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A Guide to Ski Carving for Your Next Ski Holiday

Once the basics of skiing have been mastered, skiers will want to progress to get the most out of their sessions, going faster, more accurately and making sharper turns. Carving is easy once you know how and are well practised; take a read of this short guide to ski carving and you will be slaloming down the slopes in no time.

Starting

To begin with you will want to ensure you are not going to do any serious damage. Starting right will put you, and your skis, on the right track to begin to carve.

Carving is where the skis cut into the snow as you turn so that they do not travel sideways. This can be achieved through a number of techniques that, once you practice, should be easily accomplished.

The ski is slimmer in the middle, with the front and back of each individual ski getting wider towards the top and the edges curving in and out as they go along the ski. This is in order for the ski to bend; it is this bend that enables the skier to carve, as carving uses this curving path.

Position

To begin carving, start by positioning your skis straight down the slope and rolling your knees over so that the edges begin to dig into the snow. The knees need to be rolled over enough, otherwise the edges won’t stick into the snow. Once the skis’ edges are dug into the snow, lean into the curve and follow through with the bend. As the skis dig into the snow, and the skis begin to travel along their length, the skis will begin to turn you. This is when you will be able to push further and lean into the turn. The faster you travel at this point, the more you should be able to lean and push harder on the skis.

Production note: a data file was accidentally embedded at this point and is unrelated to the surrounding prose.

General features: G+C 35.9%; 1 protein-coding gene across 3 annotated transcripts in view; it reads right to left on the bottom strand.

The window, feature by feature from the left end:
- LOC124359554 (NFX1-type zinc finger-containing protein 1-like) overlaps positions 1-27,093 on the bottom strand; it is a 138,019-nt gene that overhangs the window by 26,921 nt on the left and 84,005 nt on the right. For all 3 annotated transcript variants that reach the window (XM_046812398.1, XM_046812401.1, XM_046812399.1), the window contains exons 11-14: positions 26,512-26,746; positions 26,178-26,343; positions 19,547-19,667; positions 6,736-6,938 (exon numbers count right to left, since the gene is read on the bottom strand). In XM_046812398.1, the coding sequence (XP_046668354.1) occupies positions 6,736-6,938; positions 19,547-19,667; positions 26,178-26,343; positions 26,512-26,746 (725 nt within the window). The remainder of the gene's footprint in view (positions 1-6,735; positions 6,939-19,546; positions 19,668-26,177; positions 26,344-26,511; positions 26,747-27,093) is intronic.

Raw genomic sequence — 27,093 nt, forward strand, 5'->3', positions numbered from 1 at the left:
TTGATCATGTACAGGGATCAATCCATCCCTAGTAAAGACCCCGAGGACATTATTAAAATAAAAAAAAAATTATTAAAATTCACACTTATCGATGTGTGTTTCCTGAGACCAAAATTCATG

Conditions

The main thing to remember is that you will not always be able to carve perfectly, as the conditions have to be right. While, to an extent, some form of carving will usually be possible, it is generally down to the conditions and equipment for how well you will be able to perform. The snow needs to be soft enough and not too compact, so that the skis’ edges can be dug in easily, but it also has to be hard enough to hold the turn. Icy conditions also make the act of carving difficult, as the edges won’t easily cut in.

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